/**
 * Returns the HTTP version.
 *
 * @return string
 */
function getHttpVersion();

Response

/**
 * Returns the current HTTP status.
 *
 * This is the status-code as well as the human readable string.
 *
 * @return string
 */
function getStatus();

/**
 * Sets the HTTP status code.
 *
 * This can be either the full HTTP status code with human readable string,
 * for example: "403 I can't let you do that, Dave".
 *
 * Or just the code, in which case the appropriate default message will be
 * added.
 *
 * @param string|int $status
 * @throws \InvalidArgumentExeption
 * @return void
 */
function setStatus($status);

/**
 * Returns the body as a readable stream resource.
 *
 * Note that the stream may not be rewindable, and therefore may only be
 * read once.
 *
 * @return resource
 */
function getBodyAsStream();

/**
 * Returns the body as a string.
 *
 * Note that because the underlying data may be based on a stream, this
 * method could only work correctly the first time.
 *
 * @return string
 */
function getBodyAsString();

/**
 * Returns the message body, as it's internal representation.
 *
 * This could be either a string or a stream.
 *
 * @return resource|string
 */
function getBody();


/**
 * Updates the body resource with a new stream.
 *
 * @param resource $body
 * @return void
 */
function setBody($body);

/**
 * Returns all the HTTP headers as an array.
 *
 * @return array
 */
function getHeaders();

/**
 * Returns a specific HTTP header, based on it's name.
 *
 * The name must be treated as case-insensitive.
 *
 * If the header does not exist, this method must return null.
 *
 * @param string $name
 * @return string|null
 */
function getHeader($name);

/**
 * Updates a HTTP header.
 *
 * The case-sensitity of the name value must be retained as-is.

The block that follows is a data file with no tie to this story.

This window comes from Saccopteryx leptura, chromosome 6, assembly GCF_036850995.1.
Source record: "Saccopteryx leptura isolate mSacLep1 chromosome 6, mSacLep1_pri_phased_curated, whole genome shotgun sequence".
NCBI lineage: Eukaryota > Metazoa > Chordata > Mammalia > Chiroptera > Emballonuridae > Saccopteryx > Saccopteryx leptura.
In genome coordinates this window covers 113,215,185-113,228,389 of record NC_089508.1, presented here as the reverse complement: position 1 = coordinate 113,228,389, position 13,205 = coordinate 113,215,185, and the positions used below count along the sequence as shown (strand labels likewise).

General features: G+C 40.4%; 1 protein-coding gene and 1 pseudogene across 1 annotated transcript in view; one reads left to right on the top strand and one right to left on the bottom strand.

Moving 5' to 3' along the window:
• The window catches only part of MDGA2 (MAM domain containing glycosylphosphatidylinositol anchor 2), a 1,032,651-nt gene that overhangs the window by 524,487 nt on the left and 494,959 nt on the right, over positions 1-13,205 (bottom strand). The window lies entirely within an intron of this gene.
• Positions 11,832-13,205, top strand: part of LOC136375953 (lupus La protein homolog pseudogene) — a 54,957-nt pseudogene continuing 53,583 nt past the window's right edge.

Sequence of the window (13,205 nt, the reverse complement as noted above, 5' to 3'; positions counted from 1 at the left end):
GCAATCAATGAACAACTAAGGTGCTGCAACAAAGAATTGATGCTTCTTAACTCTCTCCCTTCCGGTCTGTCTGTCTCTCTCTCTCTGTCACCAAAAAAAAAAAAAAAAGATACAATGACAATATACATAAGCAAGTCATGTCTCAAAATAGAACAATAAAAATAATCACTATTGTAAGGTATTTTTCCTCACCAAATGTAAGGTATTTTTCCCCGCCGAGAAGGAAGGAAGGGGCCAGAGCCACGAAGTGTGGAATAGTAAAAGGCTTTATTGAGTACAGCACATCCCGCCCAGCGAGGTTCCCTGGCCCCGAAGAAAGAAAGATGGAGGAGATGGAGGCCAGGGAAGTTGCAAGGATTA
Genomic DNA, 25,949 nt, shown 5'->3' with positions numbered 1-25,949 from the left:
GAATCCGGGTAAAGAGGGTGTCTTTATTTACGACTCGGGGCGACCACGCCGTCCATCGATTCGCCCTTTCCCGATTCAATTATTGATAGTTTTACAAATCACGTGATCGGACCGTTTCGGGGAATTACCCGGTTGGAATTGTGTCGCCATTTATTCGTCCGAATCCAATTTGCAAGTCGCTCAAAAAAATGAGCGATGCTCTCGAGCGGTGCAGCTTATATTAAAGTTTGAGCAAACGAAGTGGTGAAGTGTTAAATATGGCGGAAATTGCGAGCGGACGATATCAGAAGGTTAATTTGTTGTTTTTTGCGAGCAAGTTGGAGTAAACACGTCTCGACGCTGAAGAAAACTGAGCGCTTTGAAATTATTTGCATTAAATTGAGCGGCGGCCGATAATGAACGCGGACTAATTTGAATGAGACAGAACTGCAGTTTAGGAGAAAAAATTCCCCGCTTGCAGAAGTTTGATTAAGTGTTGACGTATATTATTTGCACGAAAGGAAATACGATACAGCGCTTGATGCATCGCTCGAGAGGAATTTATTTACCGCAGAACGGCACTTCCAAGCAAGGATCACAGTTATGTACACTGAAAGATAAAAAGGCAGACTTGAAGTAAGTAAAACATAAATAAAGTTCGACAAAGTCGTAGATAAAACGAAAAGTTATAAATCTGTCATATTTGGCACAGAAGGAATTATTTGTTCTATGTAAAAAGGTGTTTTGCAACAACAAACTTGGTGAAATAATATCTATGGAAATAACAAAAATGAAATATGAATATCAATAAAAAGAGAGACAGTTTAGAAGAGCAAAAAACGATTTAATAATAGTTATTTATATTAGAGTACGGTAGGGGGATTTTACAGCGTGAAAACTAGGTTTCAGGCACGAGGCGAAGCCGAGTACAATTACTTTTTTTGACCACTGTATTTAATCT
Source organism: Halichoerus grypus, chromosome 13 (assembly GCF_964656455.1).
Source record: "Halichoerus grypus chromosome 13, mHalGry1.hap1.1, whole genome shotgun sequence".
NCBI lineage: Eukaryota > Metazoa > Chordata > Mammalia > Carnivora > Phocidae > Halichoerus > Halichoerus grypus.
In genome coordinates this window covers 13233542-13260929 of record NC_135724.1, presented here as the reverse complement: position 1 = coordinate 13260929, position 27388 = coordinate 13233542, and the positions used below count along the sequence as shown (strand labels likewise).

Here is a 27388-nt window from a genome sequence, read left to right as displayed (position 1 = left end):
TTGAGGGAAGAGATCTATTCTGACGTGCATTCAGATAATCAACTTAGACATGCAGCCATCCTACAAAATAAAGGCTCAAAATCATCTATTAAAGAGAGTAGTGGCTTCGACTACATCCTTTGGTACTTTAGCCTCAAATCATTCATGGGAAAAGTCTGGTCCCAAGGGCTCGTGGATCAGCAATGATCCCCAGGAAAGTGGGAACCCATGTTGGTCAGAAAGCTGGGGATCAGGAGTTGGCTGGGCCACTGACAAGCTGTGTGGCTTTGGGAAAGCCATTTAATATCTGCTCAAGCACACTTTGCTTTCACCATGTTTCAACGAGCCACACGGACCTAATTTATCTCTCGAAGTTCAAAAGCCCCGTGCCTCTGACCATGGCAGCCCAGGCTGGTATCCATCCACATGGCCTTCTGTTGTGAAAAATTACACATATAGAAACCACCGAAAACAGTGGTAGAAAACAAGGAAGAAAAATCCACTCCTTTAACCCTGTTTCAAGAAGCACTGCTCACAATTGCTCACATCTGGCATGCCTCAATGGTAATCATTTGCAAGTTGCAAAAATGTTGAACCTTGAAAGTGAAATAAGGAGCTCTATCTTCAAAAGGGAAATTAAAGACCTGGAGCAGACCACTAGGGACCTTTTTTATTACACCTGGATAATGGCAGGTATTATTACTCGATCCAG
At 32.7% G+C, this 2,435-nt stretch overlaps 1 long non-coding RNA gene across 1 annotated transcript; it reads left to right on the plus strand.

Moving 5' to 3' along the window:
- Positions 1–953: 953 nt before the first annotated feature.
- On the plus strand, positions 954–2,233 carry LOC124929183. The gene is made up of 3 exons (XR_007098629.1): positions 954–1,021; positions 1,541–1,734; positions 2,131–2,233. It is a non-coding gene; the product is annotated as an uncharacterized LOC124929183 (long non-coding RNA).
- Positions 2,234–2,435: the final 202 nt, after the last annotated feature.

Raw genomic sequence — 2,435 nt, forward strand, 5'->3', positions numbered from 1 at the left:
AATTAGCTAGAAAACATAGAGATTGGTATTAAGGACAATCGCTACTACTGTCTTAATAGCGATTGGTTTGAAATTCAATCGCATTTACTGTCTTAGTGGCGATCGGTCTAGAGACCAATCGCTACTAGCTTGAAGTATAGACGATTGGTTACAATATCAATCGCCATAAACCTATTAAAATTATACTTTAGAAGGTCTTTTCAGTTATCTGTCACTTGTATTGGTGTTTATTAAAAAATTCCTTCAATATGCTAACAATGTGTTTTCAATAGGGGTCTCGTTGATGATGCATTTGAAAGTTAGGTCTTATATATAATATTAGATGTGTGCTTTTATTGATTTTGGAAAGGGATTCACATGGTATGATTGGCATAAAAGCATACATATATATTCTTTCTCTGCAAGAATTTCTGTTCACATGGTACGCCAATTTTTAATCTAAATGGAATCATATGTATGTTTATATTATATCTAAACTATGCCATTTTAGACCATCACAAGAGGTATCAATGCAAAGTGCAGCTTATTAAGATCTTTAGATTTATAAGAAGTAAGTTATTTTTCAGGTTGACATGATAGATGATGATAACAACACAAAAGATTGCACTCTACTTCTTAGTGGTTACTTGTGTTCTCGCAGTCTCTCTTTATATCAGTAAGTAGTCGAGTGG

*
 * @param string $name
 * @param string $value
 * @return void
 */
function setHeader($name, $value);

/**
 * Resets HTTP headers
 *
 * This method overwrites all existing HTTP headers
 *
 * @param array $headers
 * @return void
 */
function setHeaders(array $headers);

/**
 * Adds a new set of HTTP headers.
 *
 * Any header specified in the array that already exists will be
 * overwritten, but any other existing headers will be retained.
 *
 * @param array $headers
 * @return void
 */
function addHeaders(array $headers);

/**
 * Removes a HTTP header.
 *
 * The specified header name must be treated as case-insenstive.
 * This method should return true if the header was successfully deleted,
 * and false if the header did not exist.
 *
 * @return bool
 */
function removeHeader($name);

/**
 * Sets the HTTP version.
 *
 * Should be 1.0 or 1.1.
 *
 * @param string $version
 * @return void
 */
function setHttpVersion($version);

/**
 * Returns the HTTP version.
 *
 * @return string
 */
function getHttpVersion();

Made at fruux

This library is being developed by fruux. Drop us a line for commercial services or enterprise support.